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Scientists develop a new way to weigh planets

The method is based on corrections astronomers make to signals from pulsars.
Provided by CSIRO, Sydney, Australia
Jupiter mass
The Sun, Earth and Jupiter orbit a common barycenter
MPIfR-D. Champion
August 23, 2010
Astronomers from Australia, Germany, the United Kingdom, Canada, and the United States have come up with a new way to weigh the planets in our solar system, using radio signals from pulsars.

"This is (the) first time anyone has weighed entire planetary systems — planets with their moons and rings," said David Champion from the Max-Planck Institute for Radioastronomy in Bonn, Germany. "And we've provided an independent check on previous results, which is great for planetary science."

Measurements of planet masses made this new way could feed into data needed for future space missions. Until now, astronomers have weighed planets by measuring the orbits of their moons or of spacecraft flying past them. That's because mass creates gravity, and a planet's gravitational pull determines the orbit of anything that goes around it — both the size of the orbit and how long it takes to complete. The new method is based on corrections astronomers make to signals from pulsars — small spinning stars that deliver regular "blips" of radio waves.

Earth is traveling around the Sun, and this movement affects exactly when pulsar signals arrive here. To remove this effect, astronomers calculate when the pulses would have arrived at the solar system's center of mass, or barycenter, around which all the planets orbit. Because the arrangement of the planets around the Sun changes all the time, the barycenter moves around, too. To work out its position, astronomers use both a table (called an ephemeris) of where all the planets are at a given time and the values for their masses that have already been measured. If these figures and the position of the barycenter are slightly wrong, then a regular, repeating pattern of timing errors appears in the pulsar data.

"For instance, if the mass of Jupiter and its moons is wrong, we see a pattern of timing errors that repeats over 12 years, the time Jupiter takes to orbit the Sun," said Dick Manchester of Australia's Commonwealth Scientific and Industrial Research Organization's (CSIRO) Astronomy and Space Science. But if the mass of Jupiter and its moons is corrected, the timing errors disappear. This is the feedback process that the astronomers have used to determine the planets' masses.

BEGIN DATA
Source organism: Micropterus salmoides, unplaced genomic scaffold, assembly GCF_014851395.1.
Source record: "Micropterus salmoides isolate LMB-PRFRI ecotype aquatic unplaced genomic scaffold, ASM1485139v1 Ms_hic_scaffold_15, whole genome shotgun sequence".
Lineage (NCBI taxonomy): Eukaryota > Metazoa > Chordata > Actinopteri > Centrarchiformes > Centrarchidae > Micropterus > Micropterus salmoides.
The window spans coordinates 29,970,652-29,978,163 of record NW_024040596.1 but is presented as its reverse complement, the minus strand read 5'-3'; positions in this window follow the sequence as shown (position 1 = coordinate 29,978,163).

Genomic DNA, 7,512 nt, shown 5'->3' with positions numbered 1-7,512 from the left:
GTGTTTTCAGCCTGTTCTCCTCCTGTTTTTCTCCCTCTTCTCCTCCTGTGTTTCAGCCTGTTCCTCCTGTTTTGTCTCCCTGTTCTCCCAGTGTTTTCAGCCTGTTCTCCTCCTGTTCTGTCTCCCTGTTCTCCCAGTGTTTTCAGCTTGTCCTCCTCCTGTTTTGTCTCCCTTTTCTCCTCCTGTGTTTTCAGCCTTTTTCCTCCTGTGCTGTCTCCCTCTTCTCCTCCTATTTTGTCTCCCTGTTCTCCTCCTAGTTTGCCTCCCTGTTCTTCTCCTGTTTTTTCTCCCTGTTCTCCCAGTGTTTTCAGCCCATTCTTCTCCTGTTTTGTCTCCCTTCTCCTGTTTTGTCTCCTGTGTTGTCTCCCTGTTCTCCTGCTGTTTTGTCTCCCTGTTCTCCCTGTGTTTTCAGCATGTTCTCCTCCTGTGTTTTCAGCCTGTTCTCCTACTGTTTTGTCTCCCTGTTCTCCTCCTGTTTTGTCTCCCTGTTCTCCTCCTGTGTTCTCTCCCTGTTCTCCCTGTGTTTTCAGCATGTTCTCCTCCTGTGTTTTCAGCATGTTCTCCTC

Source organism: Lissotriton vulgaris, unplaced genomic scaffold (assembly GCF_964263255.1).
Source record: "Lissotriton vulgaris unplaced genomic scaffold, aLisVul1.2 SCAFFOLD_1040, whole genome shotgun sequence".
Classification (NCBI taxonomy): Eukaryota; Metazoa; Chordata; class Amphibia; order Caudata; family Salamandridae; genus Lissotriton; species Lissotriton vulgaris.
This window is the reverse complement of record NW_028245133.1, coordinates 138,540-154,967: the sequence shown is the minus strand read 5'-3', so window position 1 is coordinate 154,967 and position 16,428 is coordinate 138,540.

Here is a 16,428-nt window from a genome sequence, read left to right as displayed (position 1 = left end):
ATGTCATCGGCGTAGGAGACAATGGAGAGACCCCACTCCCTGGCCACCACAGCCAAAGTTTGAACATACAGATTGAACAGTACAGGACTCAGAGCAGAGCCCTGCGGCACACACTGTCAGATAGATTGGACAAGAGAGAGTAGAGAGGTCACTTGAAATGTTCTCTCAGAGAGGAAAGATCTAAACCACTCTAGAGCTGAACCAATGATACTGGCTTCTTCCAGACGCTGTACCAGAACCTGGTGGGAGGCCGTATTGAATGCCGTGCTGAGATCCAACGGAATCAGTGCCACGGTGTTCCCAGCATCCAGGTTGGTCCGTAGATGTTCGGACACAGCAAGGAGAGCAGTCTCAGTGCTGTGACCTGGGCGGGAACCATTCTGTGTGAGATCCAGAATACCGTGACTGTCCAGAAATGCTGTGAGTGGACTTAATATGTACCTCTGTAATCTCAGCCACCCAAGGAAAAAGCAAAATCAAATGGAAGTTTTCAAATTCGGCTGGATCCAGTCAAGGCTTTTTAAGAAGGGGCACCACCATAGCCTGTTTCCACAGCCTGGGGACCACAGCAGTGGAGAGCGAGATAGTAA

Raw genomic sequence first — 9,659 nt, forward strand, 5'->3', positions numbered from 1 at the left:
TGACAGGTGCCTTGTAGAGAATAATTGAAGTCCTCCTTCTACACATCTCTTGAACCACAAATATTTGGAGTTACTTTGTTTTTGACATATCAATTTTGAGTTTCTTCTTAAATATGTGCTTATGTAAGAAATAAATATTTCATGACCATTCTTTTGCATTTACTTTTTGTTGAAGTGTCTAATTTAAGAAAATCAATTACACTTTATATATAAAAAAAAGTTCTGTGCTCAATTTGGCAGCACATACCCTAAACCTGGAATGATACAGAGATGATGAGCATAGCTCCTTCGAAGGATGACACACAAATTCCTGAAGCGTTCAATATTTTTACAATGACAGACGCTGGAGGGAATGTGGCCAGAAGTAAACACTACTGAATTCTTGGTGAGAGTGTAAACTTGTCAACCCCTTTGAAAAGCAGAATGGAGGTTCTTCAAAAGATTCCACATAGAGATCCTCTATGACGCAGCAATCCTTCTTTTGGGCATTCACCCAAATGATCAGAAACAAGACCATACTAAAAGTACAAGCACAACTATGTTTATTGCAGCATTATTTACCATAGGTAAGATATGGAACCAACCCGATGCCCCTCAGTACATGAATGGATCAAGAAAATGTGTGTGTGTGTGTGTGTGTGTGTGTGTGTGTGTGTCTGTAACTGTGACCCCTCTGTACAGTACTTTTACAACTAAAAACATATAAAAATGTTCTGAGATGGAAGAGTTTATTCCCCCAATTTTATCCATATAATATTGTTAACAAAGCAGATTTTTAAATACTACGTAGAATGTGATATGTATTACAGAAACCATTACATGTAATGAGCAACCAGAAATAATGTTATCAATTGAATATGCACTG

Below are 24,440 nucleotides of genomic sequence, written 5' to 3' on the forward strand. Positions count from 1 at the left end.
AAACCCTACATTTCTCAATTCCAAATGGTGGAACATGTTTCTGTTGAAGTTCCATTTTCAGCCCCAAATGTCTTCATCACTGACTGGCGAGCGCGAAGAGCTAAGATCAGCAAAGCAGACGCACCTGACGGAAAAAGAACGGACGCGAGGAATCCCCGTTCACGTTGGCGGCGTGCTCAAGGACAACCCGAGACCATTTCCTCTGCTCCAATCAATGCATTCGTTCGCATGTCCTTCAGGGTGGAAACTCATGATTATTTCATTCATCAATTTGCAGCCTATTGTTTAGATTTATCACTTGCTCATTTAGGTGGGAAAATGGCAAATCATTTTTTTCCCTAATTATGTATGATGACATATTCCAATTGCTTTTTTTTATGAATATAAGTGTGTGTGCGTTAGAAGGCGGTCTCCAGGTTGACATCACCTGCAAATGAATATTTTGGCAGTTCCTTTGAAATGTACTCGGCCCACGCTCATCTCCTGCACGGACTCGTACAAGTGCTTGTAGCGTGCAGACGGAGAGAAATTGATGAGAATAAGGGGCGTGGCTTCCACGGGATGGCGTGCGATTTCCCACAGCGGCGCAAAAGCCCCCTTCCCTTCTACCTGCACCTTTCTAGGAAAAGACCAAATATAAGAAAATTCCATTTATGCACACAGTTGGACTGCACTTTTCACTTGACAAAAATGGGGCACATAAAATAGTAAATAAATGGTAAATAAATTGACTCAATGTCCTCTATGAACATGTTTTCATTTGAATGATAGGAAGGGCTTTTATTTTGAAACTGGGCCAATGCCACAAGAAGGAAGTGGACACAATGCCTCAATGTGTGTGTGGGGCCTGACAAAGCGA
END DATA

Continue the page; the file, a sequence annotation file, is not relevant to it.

Data from a set of four pulsars have been used to weigh Mercury, Venus, Mars, Jupiter, and Saturn with their moons and rings. Most of these data were recorded with CSIRO's Parkes radio telescope in eastern Australia, with some contributed by the Arecibo telescope in Puerto Rico and the Effelsberg telescope in Germany. The masses were consistent with those measured by spacecraft. The mass of the Jovian system, 0.0009547921(2) times the mass of the Sun, is significantly more accurate than the mass determined from the Pioneer and Voyager spacecraft, and consistent with, but less accurate than, the value from the Galileo spacecraft.

The new measurement technique is sensitive to a mass difference of two hundred thousand million million tons — just 0.003 percent of Earth's mass, and 1 ten-millionth of Jupiter's mass. "In the short term, spacecraft will continue to make the most accurate measurements for individual planets, but the pulsar technique will be the best for planets not being visited by spacecraft, and for measuring the combined masses of planets and their moons," said George Hobbs from CSIRO. Repeating the measurements would improve the values even more. If astronomers observed a set of 20 pulsars over 7 years, they'd weigh Jupiter more accurately than spacecraft have. Doing the same for Saturn would take 13 years.

"Astronomers need this accurate timing because they're using pulsars to hunt for gravitational waves predicted by Einstein's general theory of relativity", said Michael Kramer from the Max-Planck-Institute for Radioastronomy. "Finding these waves depends on spotting minute changes in the timing of pulsar signals, and so all other sources of timing error must be accounted for, including the traces of solar system planets."
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